Earth 120, Week 7 Note
Earth 120, Week 7 Note ERTH 120
Santa Ana College
Popular in Phys Earth/Space Systems
Popular in Earth Science
This 2 page Class Notes was uploaded by alicekhanh on Wednesday March 30, 2016. The Class Notes belongs to ERTH 120 at Santa Ana College taught by Joanna Fantozzi in Spring 2016. Since its upload, it has received 42 views. For similar materials see Phys Earth/Space Systems in Earth Science at Santa Ana College.
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Date Created: 03/30/16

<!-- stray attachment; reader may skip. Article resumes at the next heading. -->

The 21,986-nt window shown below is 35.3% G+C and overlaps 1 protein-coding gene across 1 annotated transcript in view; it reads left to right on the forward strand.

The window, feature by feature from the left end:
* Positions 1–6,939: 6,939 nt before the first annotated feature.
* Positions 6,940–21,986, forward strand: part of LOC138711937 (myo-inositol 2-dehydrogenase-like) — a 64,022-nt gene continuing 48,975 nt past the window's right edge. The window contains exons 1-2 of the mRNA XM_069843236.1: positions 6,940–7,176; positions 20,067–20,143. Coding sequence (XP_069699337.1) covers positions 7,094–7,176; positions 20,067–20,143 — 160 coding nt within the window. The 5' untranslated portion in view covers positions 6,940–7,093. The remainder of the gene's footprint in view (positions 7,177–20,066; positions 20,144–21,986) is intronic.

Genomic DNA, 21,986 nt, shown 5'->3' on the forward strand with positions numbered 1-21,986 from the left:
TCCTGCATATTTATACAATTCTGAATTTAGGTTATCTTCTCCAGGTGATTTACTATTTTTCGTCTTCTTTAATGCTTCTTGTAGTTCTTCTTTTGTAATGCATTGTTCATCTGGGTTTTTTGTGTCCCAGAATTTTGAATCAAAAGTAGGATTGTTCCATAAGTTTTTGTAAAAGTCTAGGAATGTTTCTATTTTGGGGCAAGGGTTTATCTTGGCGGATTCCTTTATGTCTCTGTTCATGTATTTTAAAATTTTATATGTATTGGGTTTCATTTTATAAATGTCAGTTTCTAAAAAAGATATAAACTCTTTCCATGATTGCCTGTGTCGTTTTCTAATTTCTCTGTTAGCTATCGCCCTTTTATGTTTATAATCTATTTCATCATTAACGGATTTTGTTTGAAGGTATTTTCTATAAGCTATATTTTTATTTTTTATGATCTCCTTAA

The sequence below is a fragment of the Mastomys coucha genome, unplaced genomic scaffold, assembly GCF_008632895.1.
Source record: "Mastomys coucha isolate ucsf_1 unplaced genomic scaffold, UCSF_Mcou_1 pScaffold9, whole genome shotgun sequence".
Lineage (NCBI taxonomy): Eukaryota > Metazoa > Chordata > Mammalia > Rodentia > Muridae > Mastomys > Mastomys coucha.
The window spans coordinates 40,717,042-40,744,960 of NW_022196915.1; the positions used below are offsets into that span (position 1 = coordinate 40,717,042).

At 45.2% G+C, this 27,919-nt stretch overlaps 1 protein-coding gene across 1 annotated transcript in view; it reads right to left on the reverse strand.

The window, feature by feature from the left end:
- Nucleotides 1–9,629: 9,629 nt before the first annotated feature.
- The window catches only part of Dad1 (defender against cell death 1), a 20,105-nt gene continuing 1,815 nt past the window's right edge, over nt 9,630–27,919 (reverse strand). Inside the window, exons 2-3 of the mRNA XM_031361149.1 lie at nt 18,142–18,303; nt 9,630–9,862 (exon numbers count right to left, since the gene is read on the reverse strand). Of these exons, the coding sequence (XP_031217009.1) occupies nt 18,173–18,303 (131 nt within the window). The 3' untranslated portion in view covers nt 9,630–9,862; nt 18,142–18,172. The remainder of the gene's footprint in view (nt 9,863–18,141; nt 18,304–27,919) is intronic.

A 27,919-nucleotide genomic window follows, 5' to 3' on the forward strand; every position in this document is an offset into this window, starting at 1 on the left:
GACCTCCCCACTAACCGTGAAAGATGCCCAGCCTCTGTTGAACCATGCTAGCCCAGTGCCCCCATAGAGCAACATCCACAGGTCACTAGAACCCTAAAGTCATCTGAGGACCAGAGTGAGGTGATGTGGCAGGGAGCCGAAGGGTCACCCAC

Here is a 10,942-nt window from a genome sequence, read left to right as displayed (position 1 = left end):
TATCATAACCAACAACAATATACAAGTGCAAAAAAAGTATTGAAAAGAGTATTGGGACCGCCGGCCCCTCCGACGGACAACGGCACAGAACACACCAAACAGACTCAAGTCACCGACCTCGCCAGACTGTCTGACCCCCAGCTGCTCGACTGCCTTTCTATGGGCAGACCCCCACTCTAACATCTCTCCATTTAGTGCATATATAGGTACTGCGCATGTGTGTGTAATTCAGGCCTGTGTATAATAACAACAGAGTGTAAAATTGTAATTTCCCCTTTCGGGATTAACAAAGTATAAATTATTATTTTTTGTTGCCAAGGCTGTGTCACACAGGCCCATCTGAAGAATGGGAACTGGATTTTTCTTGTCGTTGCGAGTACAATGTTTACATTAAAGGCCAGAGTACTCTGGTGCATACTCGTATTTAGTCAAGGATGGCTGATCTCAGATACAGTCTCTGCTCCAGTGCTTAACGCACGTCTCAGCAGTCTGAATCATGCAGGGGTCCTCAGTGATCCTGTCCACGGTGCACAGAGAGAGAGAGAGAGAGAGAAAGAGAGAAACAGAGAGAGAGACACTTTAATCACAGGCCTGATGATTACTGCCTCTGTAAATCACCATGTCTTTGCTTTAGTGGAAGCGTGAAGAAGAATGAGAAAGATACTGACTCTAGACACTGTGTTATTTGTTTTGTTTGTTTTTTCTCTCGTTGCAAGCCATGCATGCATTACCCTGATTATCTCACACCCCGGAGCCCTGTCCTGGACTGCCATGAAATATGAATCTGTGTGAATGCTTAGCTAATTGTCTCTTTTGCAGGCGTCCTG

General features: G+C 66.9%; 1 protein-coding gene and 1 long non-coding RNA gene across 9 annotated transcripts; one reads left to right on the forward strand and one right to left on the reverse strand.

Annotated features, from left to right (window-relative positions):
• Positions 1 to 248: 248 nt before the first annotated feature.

Chapter 7: Plate Tectonics 1. Earth’s Interior - Earth’s interior consists of three main layers based on composition Crust - rich in silicon and oxygen (aka silicates) Continental crust - thicker, less dense Oceanic crust - thinner, more dense Mantle - contains more iron and magnesium More dense than both types of crust Core - mostly iron and nickel Outer - liquid iron o Generates magnetic field, which sometimes flip-flops Inner - solid iron and nickel o High pressures keep it in the solid form - Earth’s interior consists of two main layers based on properties Lithosphere Behaves rigidly Crust and upper mantle Asthenosphere Flows as a soft solid Upper mantle 2. Evidence for Plate Tectonics - Alfred Wegener compiled evidence for continental drift based on: Fit of the continents Identical fossils found on land separated by the sea Similar geologic features found on land separated by the sea Evidence of past glaciers found on land now far from the poles - But the hypothesis of continental drift was not accepted since it could not explain how or why continents moved - Harry Hess later proposed the theory of sea-floor spreading A chain of underwater volcanoes exists in the middle of the ocean (known as mid-ocean ridges) As continents drift apart, new ocean floor forms in between as lava cools at the mid-ocean ridges and pushes the plates apart Evidence is seen in the magnetic stripes in the sea floor As new ocean floor forms, the iron-rich minerals inside align with the magnetic field But sometimes, the Earth’s magnetic poles flip-flop 3. Theory of Plate Tectonics - Movement is now explained by the theory of plate tectonics Earth’s outer shell is broken into rigid plates that move Plate boundaries are identified by earthquakes and volcanoes Plates interact along their boundaries
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